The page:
My theme evolved for me from just such pondering and is based on the lessons to be learned from Hiram Abiff. In the final charge in the Master Mason's Degree we are told to, "...imitate the example of that celebrated artist whom you have this evening represented." So what does this really mean? At first blush the story is a lesson in fidelity to one's word and to the brevity of life. But, are there other lessons that might be learned on further consideration?
According to the legend, Hiram Abiff was a Master Mason and a master of his craft; honoured and respected as a leader and a teacher of the workmen. A master of the working tools which we are taught to apply figuratively to our morals, our development and our deportment. Hiram Abiff was a builder, and we are urged to follow his example and master the lessons of Freemasonry building ourselves, our lodges and our community.
So what does a Builder do? Specifically, a Builder:
• Undertakes personal learning and development.
• Demonstrates high moral and ethical values.
• Plans for his future and the future of his Lodge.
• Coaches, mentors, educates, trains and develops others.
• Promotes peace, harmony and Brotherly love.
On this point I would like to offer an aside:
One of the most common concerns encountered by the officers of your Grand Lodge is complaints regarding instances of conflict and disharmony arising between brethren in some of our lodges. I would like to draw attention to the fact that we are each informed from the very first degree we take in Freemasonry that this is unacceptable and that such conduct is clearly un-masonic. We each have an obligation to resolve these issues if we are individually involved or to ensure as a lodge that these conflicts are not allowed to persist. The over-riding principle must be to solve the problem while building and maintaining relationships for the betterment of all involved.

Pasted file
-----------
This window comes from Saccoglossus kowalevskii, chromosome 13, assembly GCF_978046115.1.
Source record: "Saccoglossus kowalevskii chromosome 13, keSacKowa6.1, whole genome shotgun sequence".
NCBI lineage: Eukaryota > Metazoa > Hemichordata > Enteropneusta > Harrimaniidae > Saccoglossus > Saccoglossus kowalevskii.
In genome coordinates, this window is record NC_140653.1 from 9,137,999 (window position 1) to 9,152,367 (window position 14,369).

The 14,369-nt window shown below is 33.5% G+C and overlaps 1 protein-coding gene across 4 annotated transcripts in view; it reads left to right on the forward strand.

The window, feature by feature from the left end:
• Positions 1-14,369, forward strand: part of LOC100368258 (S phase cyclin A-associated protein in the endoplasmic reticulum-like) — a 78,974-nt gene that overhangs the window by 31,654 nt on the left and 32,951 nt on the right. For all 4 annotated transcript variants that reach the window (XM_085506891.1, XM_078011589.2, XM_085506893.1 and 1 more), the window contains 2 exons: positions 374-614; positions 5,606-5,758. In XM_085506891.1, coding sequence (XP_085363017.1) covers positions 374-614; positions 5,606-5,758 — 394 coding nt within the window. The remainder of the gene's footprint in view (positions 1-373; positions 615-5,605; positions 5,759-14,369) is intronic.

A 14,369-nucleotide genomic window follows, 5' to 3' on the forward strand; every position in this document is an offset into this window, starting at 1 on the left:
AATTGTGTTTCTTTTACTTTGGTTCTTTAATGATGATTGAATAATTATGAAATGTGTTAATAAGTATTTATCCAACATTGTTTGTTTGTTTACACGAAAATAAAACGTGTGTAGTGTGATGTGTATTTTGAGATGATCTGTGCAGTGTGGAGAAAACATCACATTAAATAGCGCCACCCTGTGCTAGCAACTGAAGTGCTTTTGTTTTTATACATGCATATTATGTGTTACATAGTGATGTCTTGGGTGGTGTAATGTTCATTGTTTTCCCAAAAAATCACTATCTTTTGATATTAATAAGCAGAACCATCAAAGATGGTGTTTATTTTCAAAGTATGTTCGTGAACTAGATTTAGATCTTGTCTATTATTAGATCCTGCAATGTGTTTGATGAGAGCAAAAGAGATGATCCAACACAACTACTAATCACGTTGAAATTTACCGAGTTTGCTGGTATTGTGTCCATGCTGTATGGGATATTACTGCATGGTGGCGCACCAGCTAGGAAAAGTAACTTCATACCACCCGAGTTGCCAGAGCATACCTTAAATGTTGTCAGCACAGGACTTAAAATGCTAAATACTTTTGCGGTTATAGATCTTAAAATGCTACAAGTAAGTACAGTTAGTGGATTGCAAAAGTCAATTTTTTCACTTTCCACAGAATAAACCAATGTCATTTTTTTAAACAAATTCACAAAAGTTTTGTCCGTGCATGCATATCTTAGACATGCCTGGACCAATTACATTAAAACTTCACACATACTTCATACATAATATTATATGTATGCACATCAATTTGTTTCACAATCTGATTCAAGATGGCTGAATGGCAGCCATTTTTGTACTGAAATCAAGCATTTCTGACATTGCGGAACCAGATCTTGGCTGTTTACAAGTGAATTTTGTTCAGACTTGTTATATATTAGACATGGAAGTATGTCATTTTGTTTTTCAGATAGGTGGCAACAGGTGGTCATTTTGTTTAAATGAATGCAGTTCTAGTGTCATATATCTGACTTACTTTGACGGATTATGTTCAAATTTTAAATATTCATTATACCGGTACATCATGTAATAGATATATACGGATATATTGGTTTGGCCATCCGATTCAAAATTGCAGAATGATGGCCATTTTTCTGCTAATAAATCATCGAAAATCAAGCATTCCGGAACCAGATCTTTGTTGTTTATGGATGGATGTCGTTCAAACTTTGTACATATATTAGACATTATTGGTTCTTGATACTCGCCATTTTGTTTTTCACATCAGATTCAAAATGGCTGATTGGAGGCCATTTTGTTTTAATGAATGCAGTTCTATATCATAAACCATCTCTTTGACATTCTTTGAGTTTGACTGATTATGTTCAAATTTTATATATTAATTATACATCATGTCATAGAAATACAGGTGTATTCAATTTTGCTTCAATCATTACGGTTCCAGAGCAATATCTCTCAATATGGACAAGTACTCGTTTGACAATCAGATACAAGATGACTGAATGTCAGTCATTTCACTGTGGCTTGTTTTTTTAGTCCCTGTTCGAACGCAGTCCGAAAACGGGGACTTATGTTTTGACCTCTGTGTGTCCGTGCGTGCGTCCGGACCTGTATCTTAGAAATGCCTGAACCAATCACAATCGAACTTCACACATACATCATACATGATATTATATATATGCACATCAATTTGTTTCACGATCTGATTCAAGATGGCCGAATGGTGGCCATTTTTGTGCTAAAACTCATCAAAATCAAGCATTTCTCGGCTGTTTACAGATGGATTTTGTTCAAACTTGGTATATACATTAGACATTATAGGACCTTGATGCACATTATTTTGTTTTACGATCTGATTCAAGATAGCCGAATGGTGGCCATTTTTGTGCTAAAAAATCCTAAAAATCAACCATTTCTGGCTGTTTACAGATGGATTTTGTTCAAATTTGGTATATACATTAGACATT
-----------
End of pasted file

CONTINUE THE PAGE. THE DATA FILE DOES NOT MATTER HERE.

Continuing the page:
Returning to the attributes of a Builder I note that he:
• Travels and visits,
• Cares for those in need and,
• Contributes to his community.
Copying this example then, my theme is, Be a Builder - a builder of Self, Lodge and Community.
SELF — With respect to ourselves, I urge that we encourage personal contemplation along with education, development and mentorship in our lodges. To that end, following one of the strong recommendations emerging from the Master Mason's Survey, we asked the Grand Lodge Committee on Education to develop a job description for the District Education Officers which clearly defines the qualifications and expectations for the role. On Thursday, prior to this Grand Communication, we held the first development workshop for our District Education Officers to provide them with education and training in presentation skills along with an introduction to available resources to assist them in successfully fulfilling their mandate. Specifically, to themselves deliver and or to assist Lodge Education Officers to develop and provide quality masonic education for the brethren.